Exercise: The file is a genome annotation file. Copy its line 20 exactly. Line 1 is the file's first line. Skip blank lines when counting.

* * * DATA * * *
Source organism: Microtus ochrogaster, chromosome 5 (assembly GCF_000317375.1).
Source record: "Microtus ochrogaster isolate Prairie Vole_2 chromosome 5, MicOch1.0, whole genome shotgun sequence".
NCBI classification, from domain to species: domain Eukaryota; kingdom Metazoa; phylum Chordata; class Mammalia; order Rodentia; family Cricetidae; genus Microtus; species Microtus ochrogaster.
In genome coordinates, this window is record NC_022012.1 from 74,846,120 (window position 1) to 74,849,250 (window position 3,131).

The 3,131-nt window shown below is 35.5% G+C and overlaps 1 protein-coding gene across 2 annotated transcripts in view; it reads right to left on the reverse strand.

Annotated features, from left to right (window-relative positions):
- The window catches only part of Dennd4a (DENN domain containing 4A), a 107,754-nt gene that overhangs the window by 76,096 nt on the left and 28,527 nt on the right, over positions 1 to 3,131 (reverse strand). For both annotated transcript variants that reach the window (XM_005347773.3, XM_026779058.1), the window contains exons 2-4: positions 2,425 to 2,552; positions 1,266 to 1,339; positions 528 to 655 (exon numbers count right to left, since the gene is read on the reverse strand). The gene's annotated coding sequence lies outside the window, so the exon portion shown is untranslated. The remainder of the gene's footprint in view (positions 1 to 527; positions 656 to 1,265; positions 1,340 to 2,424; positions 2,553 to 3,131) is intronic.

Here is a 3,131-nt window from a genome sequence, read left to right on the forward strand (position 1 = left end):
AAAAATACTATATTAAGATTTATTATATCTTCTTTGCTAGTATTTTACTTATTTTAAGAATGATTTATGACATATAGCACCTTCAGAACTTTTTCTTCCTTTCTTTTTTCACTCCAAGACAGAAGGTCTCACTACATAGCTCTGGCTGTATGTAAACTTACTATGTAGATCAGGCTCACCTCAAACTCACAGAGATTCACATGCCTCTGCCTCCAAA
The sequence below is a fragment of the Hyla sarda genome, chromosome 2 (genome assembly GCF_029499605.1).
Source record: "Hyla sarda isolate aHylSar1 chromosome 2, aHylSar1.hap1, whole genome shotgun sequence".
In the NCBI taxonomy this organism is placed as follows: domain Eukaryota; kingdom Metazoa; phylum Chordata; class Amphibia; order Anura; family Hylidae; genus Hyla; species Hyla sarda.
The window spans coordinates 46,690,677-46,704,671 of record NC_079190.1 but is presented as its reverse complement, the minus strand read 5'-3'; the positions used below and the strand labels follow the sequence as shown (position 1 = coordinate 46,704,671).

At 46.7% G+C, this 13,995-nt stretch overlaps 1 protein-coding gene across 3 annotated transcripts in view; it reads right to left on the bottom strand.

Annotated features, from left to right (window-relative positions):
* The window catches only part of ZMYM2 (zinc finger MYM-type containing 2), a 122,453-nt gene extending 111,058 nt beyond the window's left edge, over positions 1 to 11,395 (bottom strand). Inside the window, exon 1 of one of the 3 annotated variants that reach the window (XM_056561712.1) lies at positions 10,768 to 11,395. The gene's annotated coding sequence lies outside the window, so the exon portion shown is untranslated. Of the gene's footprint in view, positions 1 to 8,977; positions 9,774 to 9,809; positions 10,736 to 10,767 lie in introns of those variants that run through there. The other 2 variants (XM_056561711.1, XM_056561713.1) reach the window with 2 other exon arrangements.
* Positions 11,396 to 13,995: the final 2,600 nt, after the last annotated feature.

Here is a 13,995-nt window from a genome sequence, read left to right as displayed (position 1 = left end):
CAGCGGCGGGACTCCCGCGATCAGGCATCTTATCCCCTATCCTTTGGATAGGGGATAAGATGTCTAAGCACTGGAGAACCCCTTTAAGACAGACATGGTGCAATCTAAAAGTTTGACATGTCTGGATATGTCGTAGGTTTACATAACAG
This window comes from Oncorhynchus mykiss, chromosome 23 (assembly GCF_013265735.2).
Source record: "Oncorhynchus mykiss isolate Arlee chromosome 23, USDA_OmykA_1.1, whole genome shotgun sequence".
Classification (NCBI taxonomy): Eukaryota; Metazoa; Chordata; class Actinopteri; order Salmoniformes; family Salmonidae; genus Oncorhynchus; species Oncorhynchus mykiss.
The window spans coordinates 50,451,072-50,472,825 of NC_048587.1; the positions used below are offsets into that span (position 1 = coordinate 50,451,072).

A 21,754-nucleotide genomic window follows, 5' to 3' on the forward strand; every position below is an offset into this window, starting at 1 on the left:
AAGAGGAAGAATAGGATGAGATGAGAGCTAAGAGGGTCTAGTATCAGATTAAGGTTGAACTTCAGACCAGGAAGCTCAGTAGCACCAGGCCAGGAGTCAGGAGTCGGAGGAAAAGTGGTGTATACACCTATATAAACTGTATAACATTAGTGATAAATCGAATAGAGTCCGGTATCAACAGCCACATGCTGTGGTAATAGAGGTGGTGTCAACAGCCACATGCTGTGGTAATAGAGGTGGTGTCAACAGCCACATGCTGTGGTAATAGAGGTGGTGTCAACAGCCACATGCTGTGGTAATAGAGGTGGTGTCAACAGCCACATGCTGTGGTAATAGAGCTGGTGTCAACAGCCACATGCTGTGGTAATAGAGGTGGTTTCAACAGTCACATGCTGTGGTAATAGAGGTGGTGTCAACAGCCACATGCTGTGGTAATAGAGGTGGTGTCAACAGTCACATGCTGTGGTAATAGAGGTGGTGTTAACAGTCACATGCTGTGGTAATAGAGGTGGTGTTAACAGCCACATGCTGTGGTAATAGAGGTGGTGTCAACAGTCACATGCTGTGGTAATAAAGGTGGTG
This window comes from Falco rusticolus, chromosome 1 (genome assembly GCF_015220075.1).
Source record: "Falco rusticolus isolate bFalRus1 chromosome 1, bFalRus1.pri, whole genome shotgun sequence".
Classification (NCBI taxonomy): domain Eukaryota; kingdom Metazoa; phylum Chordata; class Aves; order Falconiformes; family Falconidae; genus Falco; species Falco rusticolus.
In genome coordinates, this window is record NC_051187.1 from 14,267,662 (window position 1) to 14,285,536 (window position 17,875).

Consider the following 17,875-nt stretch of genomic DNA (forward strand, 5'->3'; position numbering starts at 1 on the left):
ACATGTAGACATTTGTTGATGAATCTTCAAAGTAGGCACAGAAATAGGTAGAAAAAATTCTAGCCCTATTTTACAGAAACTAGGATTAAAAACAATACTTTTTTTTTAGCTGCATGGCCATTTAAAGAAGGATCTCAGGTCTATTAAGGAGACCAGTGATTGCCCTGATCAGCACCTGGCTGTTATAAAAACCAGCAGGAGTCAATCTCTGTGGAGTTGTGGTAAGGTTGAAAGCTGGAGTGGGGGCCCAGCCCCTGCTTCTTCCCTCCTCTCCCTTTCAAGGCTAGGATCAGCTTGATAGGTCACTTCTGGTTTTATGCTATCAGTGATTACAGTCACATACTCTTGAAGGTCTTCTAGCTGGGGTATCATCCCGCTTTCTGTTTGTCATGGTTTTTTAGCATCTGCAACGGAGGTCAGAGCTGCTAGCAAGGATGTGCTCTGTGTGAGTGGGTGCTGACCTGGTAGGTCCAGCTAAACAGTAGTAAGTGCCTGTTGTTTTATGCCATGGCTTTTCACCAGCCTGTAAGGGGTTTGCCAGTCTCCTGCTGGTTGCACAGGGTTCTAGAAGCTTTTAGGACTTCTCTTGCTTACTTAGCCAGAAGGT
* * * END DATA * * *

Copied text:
This window comes from Oncorhynchus mykiss, chromosome 23 (assembly GCF_013265735.2).